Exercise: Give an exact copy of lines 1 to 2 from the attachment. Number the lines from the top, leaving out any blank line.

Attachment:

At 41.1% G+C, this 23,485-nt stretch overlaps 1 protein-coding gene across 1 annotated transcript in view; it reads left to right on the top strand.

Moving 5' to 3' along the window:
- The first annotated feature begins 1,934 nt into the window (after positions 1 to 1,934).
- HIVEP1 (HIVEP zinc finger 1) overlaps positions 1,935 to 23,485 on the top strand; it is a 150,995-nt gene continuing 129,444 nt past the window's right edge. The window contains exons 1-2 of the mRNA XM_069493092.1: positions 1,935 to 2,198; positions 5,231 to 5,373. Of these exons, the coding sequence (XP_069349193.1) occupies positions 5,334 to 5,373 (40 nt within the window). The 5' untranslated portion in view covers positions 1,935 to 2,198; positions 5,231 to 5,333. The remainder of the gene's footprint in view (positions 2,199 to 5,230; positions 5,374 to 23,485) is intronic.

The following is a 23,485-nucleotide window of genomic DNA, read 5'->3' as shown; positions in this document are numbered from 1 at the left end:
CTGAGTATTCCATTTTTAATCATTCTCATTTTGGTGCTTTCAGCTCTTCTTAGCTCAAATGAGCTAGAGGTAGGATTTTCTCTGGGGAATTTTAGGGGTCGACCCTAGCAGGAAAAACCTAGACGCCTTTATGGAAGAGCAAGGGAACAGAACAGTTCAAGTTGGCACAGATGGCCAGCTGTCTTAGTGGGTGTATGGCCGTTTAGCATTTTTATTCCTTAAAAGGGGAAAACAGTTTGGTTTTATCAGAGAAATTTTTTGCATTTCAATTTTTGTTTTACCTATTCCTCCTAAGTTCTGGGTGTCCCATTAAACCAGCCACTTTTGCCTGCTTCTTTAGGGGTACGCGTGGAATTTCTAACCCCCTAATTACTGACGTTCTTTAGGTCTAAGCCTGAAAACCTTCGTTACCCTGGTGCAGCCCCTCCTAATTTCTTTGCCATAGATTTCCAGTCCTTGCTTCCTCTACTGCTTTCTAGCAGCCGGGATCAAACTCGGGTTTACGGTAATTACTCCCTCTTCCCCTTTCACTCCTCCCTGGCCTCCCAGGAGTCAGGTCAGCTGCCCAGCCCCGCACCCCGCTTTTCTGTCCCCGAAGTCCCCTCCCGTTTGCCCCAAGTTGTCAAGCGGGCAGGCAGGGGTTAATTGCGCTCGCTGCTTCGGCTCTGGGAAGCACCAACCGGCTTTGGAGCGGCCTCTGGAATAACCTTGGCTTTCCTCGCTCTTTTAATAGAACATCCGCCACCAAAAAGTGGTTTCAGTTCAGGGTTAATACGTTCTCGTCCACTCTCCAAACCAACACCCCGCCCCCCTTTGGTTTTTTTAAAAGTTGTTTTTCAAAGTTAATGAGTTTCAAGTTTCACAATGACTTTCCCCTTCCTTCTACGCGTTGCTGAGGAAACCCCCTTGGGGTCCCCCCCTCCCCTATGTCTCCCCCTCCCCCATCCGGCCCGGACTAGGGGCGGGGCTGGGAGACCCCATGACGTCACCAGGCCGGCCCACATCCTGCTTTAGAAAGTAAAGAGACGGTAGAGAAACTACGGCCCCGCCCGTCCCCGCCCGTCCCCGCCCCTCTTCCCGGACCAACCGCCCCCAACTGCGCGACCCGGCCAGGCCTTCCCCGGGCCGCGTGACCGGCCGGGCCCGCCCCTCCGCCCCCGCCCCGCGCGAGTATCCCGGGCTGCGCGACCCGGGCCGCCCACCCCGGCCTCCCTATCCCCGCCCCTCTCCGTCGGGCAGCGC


At 41.1% G+C, this 23,485-nt stretch overlaps 1 protein-coding gene across 1 annotated transcript in view; it reads left to right on the top strand.

Moving 5' to 3' along the window: